ADF made its report public April 10, updating results of an investigation it presented to Congress in 2011. The latest report says Planned Parenthood "is far less concerned with providing competent healthcare to women than it is with padding its bottom line" with government money.
"American tax dollars should be used responsibly and for the common good, and taxpayers deserve to know if their hard-earned tax money is being funneled to groups that are abusing it," said Catherine Glenn Foster, litigation counsel for ADF, in a written statement.
Its report on audits and reviews of Planned Parenthood affiliates, as well as state family planning programs and a family planning organization, showed more than $108 million in "waste, abuse and potential fraud," ADF reported. It called for Congress to investigate.
Affiliates of Planned Parenthood, the country's No. 1 abortion provider, performed 333,964 of the lethal procedures during 2010-11, the most recent year for which statistics are available. That total surpassed the previous yearly record for Planned Parenthood clinics of 332,278 in 2009.
Planned Parenthood also established a record for funds received from federal, state and local governments. It received $542.4 million in government grants and reimbursements during the latest fiscal year. Those public funds were nearly half of Planned Parenthood's $1.2 billion in total revenue for the year.
JOHNS HOPKINS PRO-LIFE CLUB GAINS OFFICIAL RECOGNITION -- A Johns Hopkins University student committee has approved a pro-life organization as an official club on campus
The Baltimore school's Student Government Association Judiciary Committee voted unanimously April 9 to overturn SGA's rejection of Voice for Life as a student club. In March, the SGA voted down VFL's request, and the SGA Senate later endorsed that action.
In explaining its decision, the SGA said one of the reasons for the rejection of the application was VFL's plan to do sidewalk counseling outside an abortion clinic. The Thomas More Law Center wrote to school officials and the Judiciary Committee to explain why recognition of the pro-life organization is a legal requirement.
"Today is a victory not only for pro-life students here at Johns Hopkins, but for pro-life students around the country," VFL President Andrew Guernsey said in a written release. "We hope that our story of rising above discriminatory opposition can inspire pro-life students around the country to courageously take a stand for life and speak truth to power at their own college campuses."
FIRST WOMB TRANSPLANT RECIPIENT REPORTEDLY BECOMES PREGNANT -- A Turkish woman who benefited from the first successful womb transplant also apparently has become the first transplant recipient to become pregnant.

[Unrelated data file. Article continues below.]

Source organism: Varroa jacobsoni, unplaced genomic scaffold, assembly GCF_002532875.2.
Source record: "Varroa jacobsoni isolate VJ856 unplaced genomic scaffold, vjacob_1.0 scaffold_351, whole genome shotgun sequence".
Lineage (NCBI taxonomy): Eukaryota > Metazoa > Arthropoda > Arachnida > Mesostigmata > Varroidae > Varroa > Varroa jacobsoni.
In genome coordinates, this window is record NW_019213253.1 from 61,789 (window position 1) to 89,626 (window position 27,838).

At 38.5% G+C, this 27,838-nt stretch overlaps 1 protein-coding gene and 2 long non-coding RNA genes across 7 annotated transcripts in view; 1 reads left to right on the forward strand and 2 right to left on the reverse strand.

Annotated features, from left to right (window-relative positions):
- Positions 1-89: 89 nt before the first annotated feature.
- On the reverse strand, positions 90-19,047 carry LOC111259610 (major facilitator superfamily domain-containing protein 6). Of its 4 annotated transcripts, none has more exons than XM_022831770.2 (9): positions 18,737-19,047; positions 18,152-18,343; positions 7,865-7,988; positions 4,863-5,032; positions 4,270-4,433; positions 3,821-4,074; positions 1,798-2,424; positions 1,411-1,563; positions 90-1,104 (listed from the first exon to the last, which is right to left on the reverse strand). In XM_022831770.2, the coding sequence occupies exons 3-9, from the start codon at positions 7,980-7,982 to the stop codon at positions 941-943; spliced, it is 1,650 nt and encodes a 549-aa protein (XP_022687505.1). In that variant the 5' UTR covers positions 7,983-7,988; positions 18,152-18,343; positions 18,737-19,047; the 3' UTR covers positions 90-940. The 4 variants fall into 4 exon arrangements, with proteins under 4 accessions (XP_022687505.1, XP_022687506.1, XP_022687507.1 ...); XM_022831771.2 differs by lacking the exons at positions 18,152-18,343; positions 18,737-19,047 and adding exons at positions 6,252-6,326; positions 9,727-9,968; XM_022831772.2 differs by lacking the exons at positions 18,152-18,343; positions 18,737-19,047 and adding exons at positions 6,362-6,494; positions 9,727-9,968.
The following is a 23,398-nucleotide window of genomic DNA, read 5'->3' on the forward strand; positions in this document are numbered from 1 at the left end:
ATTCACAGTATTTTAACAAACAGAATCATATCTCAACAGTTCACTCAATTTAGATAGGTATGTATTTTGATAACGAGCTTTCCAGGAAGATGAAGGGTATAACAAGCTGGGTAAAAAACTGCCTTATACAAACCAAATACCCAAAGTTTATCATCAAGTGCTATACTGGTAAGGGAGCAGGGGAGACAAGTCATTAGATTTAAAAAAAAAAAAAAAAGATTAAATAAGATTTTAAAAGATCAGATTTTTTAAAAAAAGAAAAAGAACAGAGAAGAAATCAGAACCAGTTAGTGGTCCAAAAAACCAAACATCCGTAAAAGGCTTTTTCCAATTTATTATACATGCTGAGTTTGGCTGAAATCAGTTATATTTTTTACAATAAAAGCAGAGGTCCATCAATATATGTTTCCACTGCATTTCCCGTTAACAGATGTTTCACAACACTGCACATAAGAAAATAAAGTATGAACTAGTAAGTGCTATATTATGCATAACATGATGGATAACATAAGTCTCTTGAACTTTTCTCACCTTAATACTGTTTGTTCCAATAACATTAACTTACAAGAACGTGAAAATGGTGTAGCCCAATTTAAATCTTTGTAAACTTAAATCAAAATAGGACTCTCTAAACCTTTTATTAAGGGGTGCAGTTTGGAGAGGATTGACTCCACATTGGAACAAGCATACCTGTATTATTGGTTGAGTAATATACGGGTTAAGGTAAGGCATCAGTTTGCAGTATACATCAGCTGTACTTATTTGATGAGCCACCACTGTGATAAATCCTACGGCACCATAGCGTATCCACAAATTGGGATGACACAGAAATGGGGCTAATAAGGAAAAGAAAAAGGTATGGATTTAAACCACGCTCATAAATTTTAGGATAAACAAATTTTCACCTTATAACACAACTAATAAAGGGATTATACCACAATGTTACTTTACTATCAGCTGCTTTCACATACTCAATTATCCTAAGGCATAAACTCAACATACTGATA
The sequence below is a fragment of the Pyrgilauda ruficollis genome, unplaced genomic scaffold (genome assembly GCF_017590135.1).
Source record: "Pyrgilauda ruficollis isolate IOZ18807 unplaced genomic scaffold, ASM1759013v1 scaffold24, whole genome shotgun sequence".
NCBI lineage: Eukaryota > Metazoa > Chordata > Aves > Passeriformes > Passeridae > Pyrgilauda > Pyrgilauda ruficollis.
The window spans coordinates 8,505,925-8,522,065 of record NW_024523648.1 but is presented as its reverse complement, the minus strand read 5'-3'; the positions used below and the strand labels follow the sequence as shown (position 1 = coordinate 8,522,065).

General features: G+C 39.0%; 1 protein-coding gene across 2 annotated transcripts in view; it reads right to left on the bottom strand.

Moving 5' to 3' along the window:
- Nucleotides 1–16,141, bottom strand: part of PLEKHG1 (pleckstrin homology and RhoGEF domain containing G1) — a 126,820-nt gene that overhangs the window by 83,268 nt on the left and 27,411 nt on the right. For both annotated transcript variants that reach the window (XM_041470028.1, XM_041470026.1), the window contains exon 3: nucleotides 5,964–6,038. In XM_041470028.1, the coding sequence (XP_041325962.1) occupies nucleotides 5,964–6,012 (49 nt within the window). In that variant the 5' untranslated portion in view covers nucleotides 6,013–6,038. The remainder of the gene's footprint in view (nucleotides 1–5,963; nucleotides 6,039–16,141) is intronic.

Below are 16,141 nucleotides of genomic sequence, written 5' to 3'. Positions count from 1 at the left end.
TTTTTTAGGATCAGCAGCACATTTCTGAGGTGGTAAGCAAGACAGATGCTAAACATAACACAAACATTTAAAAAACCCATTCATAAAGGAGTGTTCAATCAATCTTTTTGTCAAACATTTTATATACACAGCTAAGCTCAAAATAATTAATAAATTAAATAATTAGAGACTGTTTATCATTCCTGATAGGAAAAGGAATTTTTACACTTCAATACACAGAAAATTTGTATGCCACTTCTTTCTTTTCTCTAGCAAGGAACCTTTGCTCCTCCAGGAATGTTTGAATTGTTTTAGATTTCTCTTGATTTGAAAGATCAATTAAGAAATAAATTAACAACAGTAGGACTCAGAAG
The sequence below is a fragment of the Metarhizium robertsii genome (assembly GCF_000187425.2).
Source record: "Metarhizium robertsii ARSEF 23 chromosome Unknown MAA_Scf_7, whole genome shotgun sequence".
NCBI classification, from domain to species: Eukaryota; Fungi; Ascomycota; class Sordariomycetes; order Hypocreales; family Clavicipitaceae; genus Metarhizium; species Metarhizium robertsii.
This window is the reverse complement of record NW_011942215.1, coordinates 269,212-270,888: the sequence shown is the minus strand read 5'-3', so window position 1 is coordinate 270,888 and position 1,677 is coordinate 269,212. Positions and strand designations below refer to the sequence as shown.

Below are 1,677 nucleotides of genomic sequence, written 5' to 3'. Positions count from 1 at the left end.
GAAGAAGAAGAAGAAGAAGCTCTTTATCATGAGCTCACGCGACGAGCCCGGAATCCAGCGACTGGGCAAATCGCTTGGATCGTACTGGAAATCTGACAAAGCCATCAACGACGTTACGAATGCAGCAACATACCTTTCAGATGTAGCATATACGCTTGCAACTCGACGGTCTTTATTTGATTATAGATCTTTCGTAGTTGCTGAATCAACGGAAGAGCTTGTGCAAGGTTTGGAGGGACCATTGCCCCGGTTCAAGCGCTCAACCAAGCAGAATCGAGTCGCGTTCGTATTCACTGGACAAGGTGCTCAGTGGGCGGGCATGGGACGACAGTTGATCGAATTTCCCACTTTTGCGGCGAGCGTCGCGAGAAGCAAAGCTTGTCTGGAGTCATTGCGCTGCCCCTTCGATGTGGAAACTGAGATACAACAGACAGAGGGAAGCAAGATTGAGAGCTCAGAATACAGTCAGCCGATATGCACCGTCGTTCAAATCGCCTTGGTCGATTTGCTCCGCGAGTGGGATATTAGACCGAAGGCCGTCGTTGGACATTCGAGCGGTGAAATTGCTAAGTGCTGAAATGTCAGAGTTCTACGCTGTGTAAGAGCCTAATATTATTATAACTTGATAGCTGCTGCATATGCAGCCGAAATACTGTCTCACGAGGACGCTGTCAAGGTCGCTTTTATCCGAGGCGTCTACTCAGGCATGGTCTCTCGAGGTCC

Early test results for Derya Sert, 22, were "consistent with the expected signs of pregnancy," doctors reported in Antalya, Turkey, according to an April 12 report in the Daily Mail.
Sert, who was born without a womb, received a womb from a dead donor in 2011. Physicians waited 18 months before transferring an embryo into her womb, the British newspaper reported. Doctors took eggs from her ovaries, which are healthy, and fertilized them with the sperm of her husband, Mustafa. Specialists transferred at least one embryo to her womb in early April.
The risk for a miscarriage and other problems early in pregnancy is high, according to the Daily Mail. If Sert's baby continues to develop, doctors would deliver him by Caesarean section eight months into pregnancy and then remove her womb.
Other women have received womb transplants since Sert did so successfully, but she is the first to become pregnant.
DEARBORN CLINIC IS 6TH IN MICHIGAN TO CLOSE IN 7 MONTHS -- A Dearborn, Mich., abortion clinic has become the sixth to close in the state in the last seven months.
The American Family Planning clinic stopped doing business April 12, according to a report from Citizens for a Pro-life Society (CPLS). The clinic, which had been in operation more than 20 years, closed upon the reported retirement of abortion doctor Noon-Nahm Ann, 73, according to CPLS.
Not only was the Dearborn center the sixth to close since September, it also was the ninth in the state to shut down or be prevented from opening in the last 18 months. In addition, Ann became the third Michigan abortion doctor to retire this year, CPLS reported.
Compiled by John Evans, a writer in Houston, and Tom Strode, Washington bureau chief for Baptist Press. Get Baptist Press headlines and breaking news on Twitter (@BaptistPress), Facebook (Facebook.com/BaptistPress ) and in your email ( baptistpress.com/SubscribeBP.asp).
Copyright (c) 2013 Southern Baptist Convention, Baptist Press www.BPNews.net
NASHVILLE (BP) -- Belief in God may lead to better outcomes for patients getting short-term treatment for psychiatric illness, a new study suggests.